Negotiation Is Not Confrontation
7 June 2019
Women in Business
I learned a lot when I sold SixDegrés, my medical communications and health marketing company to Edelman, an international public relations agency. The negotiations went on for nearly ten months. Ten intense months of negotiating absolutely everything: the sale price, my role in the organization, my working conditions, even my title of senior vice-president. I learned, above all else, to trust myself.
Throughout the sales process, I negotiated directly with the CFO (chief financial officer for North America). Mario was an avid negotiator, a real pro. He knew finance like the back of his hand. The type of negotiator that makes you nervous. It was impossible to know what he was thinking. It was my very first negotiating experience, and it was the most important one of my life. And to make matters worse, the discussions were in English, my second language. Picture this: Caroline vs. Goliath (a.k.a. Mario).
At first, I felt paralyzed by the situation. As if I were trying to climb a wall that was too high. When this paralysis hit me, I did two things. First, I attempted to understand. And secondly, I tried to find a solution.
“Women often perceive negotiation as confrontation, which paralyzes us,” explains Ruth Vachon, president and CEO of the Réseau des femmes d’affaires du Québec, whom I interviewed on the subject. “They tend to avoid confrontation, consequently steering clear of negotiations, which harms their careers.”
Negotiate like a boss
Up until then, salary negotiations had been quite comfortable for me. However, this time, negotiating with a cunning fox was intimidating. My solution was to surround myself with professionals (accountant, lawyer, notary) to help me understand the value of my business.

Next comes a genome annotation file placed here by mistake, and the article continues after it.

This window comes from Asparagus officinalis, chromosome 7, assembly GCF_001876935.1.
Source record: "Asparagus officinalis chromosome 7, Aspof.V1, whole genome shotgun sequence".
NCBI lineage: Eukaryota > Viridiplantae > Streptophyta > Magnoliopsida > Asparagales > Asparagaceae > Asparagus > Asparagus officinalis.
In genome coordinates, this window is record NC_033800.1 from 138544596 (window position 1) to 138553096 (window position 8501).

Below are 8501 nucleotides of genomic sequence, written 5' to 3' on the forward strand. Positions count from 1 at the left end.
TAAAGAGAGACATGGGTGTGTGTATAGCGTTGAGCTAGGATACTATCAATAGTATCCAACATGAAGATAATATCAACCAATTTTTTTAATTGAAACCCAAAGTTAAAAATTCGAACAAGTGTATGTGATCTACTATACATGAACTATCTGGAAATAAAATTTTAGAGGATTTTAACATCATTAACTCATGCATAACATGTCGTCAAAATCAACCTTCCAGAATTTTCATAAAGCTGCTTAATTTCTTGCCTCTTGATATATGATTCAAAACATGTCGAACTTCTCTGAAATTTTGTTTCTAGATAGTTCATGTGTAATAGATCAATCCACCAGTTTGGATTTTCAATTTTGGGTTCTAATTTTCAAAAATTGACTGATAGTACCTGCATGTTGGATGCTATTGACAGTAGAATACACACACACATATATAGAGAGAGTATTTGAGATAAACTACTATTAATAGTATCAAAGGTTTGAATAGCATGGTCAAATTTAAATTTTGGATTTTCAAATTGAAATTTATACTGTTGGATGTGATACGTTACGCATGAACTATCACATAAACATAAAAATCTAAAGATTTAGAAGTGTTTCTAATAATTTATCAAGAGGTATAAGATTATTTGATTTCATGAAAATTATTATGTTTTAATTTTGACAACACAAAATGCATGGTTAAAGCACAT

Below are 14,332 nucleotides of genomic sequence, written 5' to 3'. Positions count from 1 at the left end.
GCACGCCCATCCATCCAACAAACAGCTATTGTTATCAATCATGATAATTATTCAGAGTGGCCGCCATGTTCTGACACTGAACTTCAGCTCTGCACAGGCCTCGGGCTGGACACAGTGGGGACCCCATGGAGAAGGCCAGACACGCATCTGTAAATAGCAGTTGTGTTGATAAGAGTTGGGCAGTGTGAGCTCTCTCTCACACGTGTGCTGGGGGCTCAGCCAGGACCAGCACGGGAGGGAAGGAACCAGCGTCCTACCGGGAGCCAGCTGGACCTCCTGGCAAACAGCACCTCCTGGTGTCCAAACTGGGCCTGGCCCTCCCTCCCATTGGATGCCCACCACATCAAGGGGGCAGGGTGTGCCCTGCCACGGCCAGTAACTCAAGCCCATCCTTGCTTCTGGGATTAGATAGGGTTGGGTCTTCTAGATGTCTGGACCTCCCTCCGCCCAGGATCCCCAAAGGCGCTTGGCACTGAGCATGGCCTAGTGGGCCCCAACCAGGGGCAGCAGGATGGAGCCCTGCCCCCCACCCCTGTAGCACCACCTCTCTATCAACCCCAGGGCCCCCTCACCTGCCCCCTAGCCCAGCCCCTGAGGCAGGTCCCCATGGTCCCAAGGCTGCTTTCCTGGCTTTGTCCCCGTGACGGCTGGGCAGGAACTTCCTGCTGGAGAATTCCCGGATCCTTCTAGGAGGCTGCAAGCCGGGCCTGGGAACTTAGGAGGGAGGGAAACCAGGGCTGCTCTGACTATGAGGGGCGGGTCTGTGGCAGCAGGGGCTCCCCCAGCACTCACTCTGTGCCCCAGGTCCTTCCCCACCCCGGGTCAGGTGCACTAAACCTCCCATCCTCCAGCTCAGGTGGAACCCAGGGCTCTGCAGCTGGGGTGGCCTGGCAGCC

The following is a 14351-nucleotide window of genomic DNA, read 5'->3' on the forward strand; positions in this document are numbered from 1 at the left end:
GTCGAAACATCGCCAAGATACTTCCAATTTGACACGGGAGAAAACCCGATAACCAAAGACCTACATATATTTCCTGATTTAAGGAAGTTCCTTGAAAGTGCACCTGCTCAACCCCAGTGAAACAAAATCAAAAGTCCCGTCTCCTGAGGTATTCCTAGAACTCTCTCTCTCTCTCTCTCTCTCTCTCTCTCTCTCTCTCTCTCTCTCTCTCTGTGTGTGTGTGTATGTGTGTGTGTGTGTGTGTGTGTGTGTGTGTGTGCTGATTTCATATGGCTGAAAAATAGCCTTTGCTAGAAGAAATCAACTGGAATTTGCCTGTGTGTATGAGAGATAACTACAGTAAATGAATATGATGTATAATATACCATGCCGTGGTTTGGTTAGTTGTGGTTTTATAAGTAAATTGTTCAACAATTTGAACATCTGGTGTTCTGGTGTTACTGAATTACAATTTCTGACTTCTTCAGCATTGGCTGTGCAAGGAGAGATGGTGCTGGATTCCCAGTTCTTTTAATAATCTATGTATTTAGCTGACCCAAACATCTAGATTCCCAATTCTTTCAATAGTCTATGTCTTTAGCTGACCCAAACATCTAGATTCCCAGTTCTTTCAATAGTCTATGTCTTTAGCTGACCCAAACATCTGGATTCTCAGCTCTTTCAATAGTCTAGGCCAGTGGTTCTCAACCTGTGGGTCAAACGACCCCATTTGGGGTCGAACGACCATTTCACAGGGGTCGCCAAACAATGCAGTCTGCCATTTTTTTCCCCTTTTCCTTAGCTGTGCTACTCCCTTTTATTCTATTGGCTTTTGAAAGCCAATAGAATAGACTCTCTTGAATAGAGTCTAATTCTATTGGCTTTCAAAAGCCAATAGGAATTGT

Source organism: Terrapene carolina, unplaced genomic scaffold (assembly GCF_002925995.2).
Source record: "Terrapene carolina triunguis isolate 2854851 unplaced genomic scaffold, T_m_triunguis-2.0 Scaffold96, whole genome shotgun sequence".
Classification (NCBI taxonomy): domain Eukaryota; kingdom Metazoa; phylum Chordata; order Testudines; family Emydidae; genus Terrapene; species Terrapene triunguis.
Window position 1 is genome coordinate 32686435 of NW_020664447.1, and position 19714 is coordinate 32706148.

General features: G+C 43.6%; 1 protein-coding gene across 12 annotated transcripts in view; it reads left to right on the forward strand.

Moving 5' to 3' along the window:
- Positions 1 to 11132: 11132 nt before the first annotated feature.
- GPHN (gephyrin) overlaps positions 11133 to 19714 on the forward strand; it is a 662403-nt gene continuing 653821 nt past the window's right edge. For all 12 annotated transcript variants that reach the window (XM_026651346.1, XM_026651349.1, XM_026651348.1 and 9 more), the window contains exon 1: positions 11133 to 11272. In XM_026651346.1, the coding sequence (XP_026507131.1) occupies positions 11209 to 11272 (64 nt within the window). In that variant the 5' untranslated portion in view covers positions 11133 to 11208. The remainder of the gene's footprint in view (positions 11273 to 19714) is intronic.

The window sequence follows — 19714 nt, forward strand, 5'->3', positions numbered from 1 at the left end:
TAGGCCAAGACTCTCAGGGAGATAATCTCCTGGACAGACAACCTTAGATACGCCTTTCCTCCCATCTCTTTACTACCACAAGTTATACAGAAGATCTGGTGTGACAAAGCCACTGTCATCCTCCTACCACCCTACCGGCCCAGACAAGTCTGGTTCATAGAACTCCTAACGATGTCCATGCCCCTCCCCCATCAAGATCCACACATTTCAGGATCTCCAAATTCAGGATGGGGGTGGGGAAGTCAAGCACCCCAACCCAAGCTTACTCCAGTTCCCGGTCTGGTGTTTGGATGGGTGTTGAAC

During conversations with them, I took notes and asked many questions. Together, we reviewed all the details of the file. During difficult discussions, my experts were by my side. That’s when I went from being paralyzed, to looking forward to the discussions. I was well supported and well prepared.
Throughout the long negotiation process leading up to the sale of my business, I not only got the majority of the things that were important to me, I also discovered Mario’s kindness and managed to build a friendship with him.
5 tips to negotiate with self-assurance
Here are a few things I learned, and I hope they help you gain confidence for future business or salary negotiations.
- Master your topic Before every phone call with Mario, I reviewed my numbers and my financial terminology meticulously. My argument was prepared. The success of a negotiation lies in the details. Review your documents, research the company and its financial statements. My advice: imagine what you will say and repeat it two or three times to prepare yourself mentally.
- Have a clear, strategic vision Know who you are talking to and have your priorities straight. What do you want from this negotiation? Establish three key points. (Obtain a certain price for your company, get the whole team integrated into the company, negotiate their working conditions). Then decide what you are ready to give up (be prepared to leave the title of executive vice-president, for a senior V-P position). Always have a compromise or a counterproposal in mind, and use that leverage to compensate for the things you didn’t get.
- Adopt a winning attitude Be authentic, confident and positive. Learn to ask for what you want. You don’t get what you don’t ask for. Sometimes you have to be creative to come to an agreement.
- Aim high Ask for the maximum, but be realistic. Step out of your comfort zone. Not comfortable? Maybe your request is unrealistic, or perhaps you’re not quite ready to negotiate. Respect yourself.
- Listen Listening and taking into account the other party’s needs are key factors for a good negotiation. Don’t talk too much, listen. The goal is to reach an agreement both parties will be satisfied with.
Play the game, negotiate with confidence. And don’t forget to have fun! Negotiation should not be seen as a confrontation, instead look at it as a step forward in your career.
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